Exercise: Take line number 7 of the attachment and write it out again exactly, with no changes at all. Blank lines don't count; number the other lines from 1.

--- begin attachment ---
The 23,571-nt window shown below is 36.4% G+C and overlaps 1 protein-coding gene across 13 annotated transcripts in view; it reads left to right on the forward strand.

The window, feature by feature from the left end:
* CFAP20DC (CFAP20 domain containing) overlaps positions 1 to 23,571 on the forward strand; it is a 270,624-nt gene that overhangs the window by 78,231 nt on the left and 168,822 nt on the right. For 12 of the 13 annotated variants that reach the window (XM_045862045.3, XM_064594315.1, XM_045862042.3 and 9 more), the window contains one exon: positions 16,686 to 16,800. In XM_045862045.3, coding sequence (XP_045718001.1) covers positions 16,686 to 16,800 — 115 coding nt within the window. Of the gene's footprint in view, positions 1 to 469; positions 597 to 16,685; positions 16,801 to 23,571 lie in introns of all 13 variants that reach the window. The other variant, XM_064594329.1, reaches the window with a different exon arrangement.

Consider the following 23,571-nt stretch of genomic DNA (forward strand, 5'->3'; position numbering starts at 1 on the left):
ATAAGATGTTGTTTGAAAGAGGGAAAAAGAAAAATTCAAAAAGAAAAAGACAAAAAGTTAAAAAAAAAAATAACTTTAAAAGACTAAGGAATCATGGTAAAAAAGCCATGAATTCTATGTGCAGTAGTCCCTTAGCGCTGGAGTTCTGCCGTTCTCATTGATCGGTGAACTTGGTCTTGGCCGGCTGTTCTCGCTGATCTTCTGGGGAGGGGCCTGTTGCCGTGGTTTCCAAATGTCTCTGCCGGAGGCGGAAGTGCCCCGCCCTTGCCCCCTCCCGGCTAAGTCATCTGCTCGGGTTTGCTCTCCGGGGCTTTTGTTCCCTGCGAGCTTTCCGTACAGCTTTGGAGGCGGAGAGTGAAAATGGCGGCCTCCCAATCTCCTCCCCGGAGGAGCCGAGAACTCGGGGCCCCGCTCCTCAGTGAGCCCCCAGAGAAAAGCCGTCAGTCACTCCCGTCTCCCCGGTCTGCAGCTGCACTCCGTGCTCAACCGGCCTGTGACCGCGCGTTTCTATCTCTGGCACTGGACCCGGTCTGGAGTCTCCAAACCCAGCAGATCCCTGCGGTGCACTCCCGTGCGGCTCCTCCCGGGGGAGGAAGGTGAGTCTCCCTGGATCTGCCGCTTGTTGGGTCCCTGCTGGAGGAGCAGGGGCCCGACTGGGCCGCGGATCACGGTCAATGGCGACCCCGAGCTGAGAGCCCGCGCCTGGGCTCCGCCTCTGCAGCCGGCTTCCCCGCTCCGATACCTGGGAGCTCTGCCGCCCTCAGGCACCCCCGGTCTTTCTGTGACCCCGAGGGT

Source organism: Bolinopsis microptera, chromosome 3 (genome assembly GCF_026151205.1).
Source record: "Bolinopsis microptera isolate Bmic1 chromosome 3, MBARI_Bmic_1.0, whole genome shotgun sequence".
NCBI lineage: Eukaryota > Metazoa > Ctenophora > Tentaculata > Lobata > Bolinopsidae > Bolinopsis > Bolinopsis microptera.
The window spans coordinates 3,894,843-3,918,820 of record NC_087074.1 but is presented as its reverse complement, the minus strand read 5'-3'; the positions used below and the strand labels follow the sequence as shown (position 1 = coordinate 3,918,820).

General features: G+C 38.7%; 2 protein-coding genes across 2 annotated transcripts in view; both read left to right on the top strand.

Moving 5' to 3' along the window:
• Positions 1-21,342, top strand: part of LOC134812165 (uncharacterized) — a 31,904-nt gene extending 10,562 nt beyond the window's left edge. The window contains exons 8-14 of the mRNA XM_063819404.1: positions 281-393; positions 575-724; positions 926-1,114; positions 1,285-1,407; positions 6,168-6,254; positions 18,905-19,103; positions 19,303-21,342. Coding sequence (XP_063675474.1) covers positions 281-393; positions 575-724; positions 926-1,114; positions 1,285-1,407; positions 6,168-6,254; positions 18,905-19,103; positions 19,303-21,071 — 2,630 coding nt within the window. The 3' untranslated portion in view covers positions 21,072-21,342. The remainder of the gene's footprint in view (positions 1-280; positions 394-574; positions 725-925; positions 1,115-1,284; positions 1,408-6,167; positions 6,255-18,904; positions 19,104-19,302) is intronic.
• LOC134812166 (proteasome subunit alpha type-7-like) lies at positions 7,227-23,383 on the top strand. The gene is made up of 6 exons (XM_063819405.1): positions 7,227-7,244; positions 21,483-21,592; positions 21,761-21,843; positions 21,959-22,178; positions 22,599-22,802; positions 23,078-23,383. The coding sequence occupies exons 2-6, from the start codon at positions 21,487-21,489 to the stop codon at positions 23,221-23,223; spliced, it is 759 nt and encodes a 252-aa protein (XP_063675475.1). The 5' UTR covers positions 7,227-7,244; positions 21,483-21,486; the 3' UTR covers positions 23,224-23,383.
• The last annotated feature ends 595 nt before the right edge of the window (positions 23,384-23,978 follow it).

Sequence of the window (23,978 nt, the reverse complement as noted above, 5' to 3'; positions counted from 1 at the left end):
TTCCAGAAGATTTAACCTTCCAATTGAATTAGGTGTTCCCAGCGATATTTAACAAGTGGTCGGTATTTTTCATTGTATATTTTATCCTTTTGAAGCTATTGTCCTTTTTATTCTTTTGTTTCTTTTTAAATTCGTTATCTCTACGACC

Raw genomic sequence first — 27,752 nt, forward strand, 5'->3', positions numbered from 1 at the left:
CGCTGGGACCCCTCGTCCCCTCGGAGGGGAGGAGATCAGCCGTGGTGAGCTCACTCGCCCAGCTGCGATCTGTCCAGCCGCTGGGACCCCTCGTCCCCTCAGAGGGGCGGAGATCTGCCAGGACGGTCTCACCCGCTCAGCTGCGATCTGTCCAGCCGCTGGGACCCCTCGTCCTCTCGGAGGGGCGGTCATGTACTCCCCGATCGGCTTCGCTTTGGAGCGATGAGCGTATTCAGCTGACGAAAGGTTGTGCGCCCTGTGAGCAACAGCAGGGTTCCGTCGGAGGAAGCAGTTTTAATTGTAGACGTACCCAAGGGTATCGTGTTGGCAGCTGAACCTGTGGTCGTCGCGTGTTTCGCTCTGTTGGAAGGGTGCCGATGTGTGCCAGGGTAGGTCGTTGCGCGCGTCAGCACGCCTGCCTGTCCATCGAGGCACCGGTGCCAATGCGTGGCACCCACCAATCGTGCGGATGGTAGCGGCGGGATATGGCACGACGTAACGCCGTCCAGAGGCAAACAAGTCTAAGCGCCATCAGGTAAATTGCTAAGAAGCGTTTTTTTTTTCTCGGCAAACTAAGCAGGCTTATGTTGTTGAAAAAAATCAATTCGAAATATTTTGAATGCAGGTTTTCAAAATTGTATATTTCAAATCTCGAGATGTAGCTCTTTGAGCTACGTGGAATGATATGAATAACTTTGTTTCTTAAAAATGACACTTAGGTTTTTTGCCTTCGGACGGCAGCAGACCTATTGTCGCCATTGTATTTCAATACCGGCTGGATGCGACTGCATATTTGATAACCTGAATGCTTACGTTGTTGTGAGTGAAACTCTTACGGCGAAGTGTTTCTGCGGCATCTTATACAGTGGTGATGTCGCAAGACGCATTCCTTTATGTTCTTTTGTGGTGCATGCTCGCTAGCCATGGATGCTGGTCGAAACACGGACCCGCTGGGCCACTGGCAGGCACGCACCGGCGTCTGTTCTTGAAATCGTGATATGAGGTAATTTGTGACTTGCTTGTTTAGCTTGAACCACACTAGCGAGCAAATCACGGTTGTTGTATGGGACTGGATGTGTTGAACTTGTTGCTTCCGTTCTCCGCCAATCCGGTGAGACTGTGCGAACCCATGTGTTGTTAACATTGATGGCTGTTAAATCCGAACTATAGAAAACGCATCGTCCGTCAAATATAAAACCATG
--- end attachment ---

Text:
Source record: "Bolinopsis microptera isolate Bmic1 chromosome 3, MBARI_Bmic_1.0, whole genome shotgun sequence".